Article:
Remember that Will Smith movie from 2008 about a homeless superhero who’s bad at being a superhero?
Well, Hancock is likely getting its long-awaited sequel soon, despite how “meh” the original was after the first hour. In fact, I speculated on what I would love to see from a Hancock follow up two years ago, and young Jon Negroni simply argued that the hero, Hancock, deserves his own superhero team. And you know what? I stand by how fun that sounds.
Except now I believe the Hancock story should be reimagined as a series, perhaps with a new cast. You can blame the success of streaming hits like Daredevil and House of Cards for getting me on the Netflix content bandwagon.
The interesting thing about Hancock is that it isn’t a superhero adaptation. It’s actually based on a story dreamed up by Vincent Ngo, a writer/producer who came up with the character of Hancock back in the mid-1990s.
Of course, stalls in development kept the film in limbo for over a decade, but this world of fallen angels being reluctant superheroes is still ripe for exploitation. And thanks to Hancock‘s somewhat bittersweet ending, a reboot/refresh sounds very appealing to fans like me.
See, the movie itself was pretty fun up until the third act, when it rushed its “serious” plot with a weird twist and underpowered finale. But imagine how much more entertaining the origin of Hancock would be if it was given a full season of episodes to build up its lore with the same comedic timing and exciting action sequences.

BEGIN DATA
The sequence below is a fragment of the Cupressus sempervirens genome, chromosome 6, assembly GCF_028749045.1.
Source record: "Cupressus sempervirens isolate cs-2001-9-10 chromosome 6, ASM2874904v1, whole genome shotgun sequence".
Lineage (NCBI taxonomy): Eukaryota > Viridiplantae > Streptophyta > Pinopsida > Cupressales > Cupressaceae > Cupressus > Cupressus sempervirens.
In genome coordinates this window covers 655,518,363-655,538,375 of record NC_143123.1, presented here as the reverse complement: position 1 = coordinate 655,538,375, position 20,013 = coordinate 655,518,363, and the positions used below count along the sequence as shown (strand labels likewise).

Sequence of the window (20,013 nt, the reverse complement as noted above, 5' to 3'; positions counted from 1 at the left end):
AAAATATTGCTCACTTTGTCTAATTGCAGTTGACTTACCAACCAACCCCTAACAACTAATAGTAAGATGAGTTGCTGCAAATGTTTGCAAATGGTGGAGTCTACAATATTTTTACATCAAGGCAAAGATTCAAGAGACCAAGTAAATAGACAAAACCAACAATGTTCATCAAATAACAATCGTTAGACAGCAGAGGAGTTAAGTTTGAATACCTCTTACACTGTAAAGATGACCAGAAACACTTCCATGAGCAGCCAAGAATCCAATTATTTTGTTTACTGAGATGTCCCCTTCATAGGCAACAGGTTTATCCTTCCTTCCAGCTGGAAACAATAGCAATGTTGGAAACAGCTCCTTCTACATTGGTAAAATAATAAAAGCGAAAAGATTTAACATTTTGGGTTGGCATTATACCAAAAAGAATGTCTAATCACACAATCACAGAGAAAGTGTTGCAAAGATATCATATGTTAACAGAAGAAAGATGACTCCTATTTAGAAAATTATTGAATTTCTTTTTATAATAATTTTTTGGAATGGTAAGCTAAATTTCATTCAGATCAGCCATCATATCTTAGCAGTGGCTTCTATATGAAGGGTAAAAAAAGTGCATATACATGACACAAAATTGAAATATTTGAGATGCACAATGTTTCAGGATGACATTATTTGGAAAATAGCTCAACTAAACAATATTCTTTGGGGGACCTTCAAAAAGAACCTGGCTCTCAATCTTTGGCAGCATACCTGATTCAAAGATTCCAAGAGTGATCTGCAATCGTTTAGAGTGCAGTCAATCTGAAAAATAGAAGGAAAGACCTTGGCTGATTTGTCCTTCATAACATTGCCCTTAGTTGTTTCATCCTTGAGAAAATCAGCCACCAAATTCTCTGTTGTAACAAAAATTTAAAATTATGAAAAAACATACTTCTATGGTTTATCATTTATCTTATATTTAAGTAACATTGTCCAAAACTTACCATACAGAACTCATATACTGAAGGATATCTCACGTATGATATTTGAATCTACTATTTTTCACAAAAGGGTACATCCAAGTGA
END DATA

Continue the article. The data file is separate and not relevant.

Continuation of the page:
If I was in the writer’s room, I’d prefer Ngo’s original take on the story, where Hancock has a stronger relationship with Aaron, the young son of Ray and Mary. It’s a more interesting dynamic that doesn’t need the weird sexual tension built between Hancock and Mary to drive the plot. Instead, you have a broken, lonely man with powers slowly becoming a hero alongside a kid who adores him. Now that sounds like a TV show premise worth pitching.
When you rewatch Hancock, you’ll notice that his motivations for going along with Ray’s “PR rebranding” are pretty weak when you think about it too much. Hancock suddenly decides he wants people to like him, seemingly out of nowhere. But it makes way more sense if Hancock builds a realistic friendship with Aaron, which eventually leads him to discovering the truth behind his powers.
In other words: more Hancock and Aaron. Less weird love triangle stuff. Oh, and more action.
Now imagine all of that stretched out over 13 episodes of a grisly weirdo learning how to be super. And then contrast this concept with the over saturation of comic book movies and TV shows about people who fight crime because it’s the right thing to do.
You know, while Hancock just does it because shrug whatever.
I love the idea of a Hancock series, especially with a new cast and refreshed plot that can deviate from what we saw in the movie by actually including real villains (not just a bunch of bank robbers).
As for casting…well, you can decide that for yourselves in the comments.
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